A visionary mayor with a keen eye for the delights of the bikini unleashed generations of foreign tourists onto Spain's beaches.
Pedro Zaragoza Orts transformed Benidorm on the Costa Blanca in eastern Spain from an unknown fishing village into an icon of package tourism and in the process changed Spain forever.
In the 1950s, the Roman Catholic Church pressured then-leader General Francisco Franco to impose fines on anyone trying to sunbathe.
However, using powerful friends close to Franco, Zaragoza drove from Benidorm to Madrid to persuade Franco of the merits of opening up the country to foreign tourism.
Keenly aware of the need to attract foreign capital to a country which was still largely closed to the outside world, the generalissimo turned a blind eye to the objections of the Church that the sight of naked flesh might pervert the morals of Spanish men.
A by-law was passed in Benidorm in 1956 allowing sunbathers to wear bikinis. It started a social revolution which ended in Spain becoming the most popular tourist destination in the world, after France, attracting over 80 million visitors last year.
Today, Benidorm, like tourist resorts across Spain, faces a new challenge as it tries to claw its way back from the economic damage caused by COVID-19.
As tourism accounts for 12% of GDP, it is vital to Spain's economy.
In an effort to salvage the industry, Spain's left-wing government has said it will open up the country to foreign tourists from July 1.
Antonio Peréz, the present day mayor of Benidorm, said last year the town attracted 16 million tourists but as it tries to recover what is left of this season, the emphasis must be on safety.
“We are working on a series of protocols in hotels, for the beaches and in restaurants so that people can feel safe when they come here,” he told VOA in a telephone interview.
“Our biggest overseas market has always been the British. We are also popular with Spaniards. But this year we will have to concentrate on attracting the French, who are also a big market, and the Portuguese. Reluctance to travel by air and to make reservations may mean the British come later.”
Peréz said cleaning hotels, making staff and customers wear masks, enforcing social distancing in restaurants, bars and even nightclubs will be essential.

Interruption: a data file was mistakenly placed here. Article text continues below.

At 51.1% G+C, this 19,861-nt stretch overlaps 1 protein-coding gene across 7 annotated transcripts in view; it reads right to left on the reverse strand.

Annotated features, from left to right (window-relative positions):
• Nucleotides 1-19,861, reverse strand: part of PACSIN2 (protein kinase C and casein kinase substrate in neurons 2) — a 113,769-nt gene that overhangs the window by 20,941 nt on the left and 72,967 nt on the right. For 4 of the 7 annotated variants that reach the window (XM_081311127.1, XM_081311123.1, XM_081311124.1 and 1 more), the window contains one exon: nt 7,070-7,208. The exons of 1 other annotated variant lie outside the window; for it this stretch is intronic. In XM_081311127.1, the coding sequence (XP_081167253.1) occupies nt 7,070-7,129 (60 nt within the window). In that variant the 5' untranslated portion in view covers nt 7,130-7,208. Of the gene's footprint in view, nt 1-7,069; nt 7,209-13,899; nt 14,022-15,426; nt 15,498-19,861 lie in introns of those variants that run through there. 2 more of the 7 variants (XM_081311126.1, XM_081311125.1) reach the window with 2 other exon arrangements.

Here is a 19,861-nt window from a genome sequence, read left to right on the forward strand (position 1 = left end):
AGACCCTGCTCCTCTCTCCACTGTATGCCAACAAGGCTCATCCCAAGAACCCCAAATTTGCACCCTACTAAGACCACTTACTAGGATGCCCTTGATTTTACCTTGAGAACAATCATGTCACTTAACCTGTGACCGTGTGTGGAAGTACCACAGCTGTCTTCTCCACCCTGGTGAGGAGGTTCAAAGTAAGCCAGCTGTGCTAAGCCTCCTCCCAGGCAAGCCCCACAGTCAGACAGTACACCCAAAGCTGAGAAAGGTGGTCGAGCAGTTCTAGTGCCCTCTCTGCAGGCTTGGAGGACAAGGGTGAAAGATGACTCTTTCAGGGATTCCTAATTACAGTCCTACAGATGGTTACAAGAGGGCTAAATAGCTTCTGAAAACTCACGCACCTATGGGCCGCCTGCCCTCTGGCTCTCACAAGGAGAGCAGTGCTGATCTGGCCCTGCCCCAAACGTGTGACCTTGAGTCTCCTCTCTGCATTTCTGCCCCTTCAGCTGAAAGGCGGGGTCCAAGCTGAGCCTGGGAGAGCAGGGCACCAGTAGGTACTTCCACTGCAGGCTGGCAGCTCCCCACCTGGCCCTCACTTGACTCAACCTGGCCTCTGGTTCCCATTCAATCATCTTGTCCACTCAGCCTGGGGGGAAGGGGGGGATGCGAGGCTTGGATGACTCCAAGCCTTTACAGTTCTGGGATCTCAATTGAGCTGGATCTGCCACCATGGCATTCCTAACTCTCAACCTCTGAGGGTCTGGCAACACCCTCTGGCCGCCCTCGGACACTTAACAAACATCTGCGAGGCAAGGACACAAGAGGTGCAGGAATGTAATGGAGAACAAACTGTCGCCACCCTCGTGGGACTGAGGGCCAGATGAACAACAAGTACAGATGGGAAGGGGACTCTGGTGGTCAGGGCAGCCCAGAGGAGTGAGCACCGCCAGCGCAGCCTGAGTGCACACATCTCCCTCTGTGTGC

Avoiding crowding on the beaches will also be imperative.
Known as the Manhattan of the Costa Blanca, Benidorm is famous for its skyscraper-like hotels. The close proximity of guests in these buildings is likely to prove a problem until an effective vaccine is found for COVID-19.
A new kind of tourism
On the island of Majorca, in the Balearics, the resort of Magaluf has for years been famous for its free spirit tourism.
Xavier Pascuet, director of tourism for Calvia council, which oversees Magaluf, said authorities have been trying to move away from the type of tourism which has made the resort notorious and instead to encourage families to holiday in the resort.
“COVID-19 could be an opportunity for us to change from the type of tourism which involves for some promoters using 'booze cruises', all-in-one deals and using semi-naked women to promote alcohol,” he told VOA by telephone from the island.
“We will introduce a “tourist journey” in which all stages of the visit will be governed by regulations to make it safe from the airport to the hotel and the beach.”
The Balearic Islands regional government has introduced fines for tour operators offering booze cruises or other 'all-in-one' promotions.
Calvia council is to introduce an app so people can find beaches that are not too full.
In Barcelona, an elaborate system of video sensors, barriers and apps will help keep the Mediterranean city's beaches from becoming congested.
However, not all will welcome the return of tourists.
Barcelona, like Venice and other resorts in Europe, has been the scene of protests among local residents who complained their home had been saturated by overcrowding all year round.
“I don't think anything is going to change. We will have the same problems as before. The council will not re-think their tourism model,” Albert Mallol, of Poblenou Stand Up, a residents' group, told VOA in a telephone interview.